Rather than break down every single example in the movie, let's isolate one particular plot point central to the film: The Chase. If you are looking to avoid spoilers, this is where you should be cautious, because you will never find a more wretched hive of scum and villainy.

I choose the Chase in particular, because my first Sci-Fi book, Vick's Vultures was completely centered around a similar chase, and so the problems with the chase in the Last Jedi were especially egregious to me because many of them were the same mistakes I made, or almost made in Vick's Vultures before taking the time to avoid or correct them in what I hoped were logically consistent ways.

In case you need a reminder, in this particular subplot the surviving Resistance ships are being harried by Supreme Overlord Snoke and his formation of Star Destroyers. There are two fundamental rules that drive the Resistance side of this plot:

  • The Resistance ships are faster than the First Order ships, but not fast enough to escape their extreme weapons range.
  • The Resistance ships are running out of fuel, and have only the ability to make one (1) light speed jump.    

Luke, I am your logical fallacy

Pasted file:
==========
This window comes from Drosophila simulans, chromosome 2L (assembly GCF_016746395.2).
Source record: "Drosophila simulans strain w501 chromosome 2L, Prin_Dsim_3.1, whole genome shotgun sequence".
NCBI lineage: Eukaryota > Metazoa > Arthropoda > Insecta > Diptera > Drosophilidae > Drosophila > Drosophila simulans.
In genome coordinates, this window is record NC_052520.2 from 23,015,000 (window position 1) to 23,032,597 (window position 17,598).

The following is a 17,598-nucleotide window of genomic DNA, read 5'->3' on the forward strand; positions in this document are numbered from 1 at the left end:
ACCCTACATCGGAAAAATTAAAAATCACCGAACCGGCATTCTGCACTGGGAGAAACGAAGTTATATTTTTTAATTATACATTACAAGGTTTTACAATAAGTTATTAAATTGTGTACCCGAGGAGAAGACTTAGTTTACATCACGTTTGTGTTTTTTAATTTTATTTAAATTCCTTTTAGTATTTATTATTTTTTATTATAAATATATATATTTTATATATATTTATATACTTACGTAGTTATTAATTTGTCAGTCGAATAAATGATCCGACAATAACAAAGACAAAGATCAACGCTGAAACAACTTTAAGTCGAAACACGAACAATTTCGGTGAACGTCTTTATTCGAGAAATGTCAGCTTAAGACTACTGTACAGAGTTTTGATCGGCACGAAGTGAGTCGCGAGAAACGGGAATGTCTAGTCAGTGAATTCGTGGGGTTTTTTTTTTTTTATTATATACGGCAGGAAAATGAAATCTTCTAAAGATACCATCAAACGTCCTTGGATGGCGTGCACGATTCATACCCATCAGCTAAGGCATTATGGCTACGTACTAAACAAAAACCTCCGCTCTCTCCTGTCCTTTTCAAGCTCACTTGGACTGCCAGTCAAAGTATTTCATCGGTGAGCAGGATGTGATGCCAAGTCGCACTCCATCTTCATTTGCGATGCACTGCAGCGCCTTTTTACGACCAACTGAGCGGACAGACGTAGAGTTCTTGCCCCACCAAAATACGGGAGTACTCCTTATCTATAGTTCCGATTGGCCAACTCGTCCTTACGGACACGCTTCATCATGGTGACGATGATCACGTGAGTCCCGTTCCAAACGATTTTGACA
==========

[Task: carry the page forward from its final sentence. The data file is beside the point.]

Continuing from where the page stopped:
But where does it all fall apart? Well, let's start with the fact that the chase lasts longer than 5 minutes when both sides had the ability and every reason to end it immediately. In order to draw it out, the movie establishes only 1 rule that defines the entirety of the First Order's behavior during the chase:
  • The First Order is allowed to take no action which will bring them closer to their goal of destroying the Resistance, even if that action is shown to be demonstrably possible by the Resistance.  
If they are playing a board game, this is the equivalent to the First Order only ever landing on lose your turn spaces. Let's look at how this manifests in the movie.

1. The Resistance is barred from making additional light speed maneuvers. The First Order is under no such restriction, and yet acts as if they are.

The issue of weapons range is waved away as "The rebel ships are faster". The only issue is that they're not. Not only are they not limited by a single light speed jump, but there are multiple ships in the chase. At no point does it occur for one of the pursuing ships to make a short jump ahead to cut off the resistance. The logical action is disregarded because it's inconvenient. It would be harder to write, would have required thought as to how the Resistance would overcome it, and would result in an actual space battle and plot resolution too early in the film, instead of the slow-speed car chase we got instead.

2. For all intents and purposes, no other First Order ships exist in the entire galaxy.

In order for the chase to make sense within the movie, we are asked to disregard the fact that two technologies exist: Faster than light communication, and faster than light travel. Conveniently, the First Order forgets about both, even though the Resistance first uses instantaneous 2-way FTL communication to contact Maz for help, and then dispatches Finn in a shuttle, who has time to travel to a planet an unknown distance away, get arrested, break out, and return to a battle in which no significant changes have developed.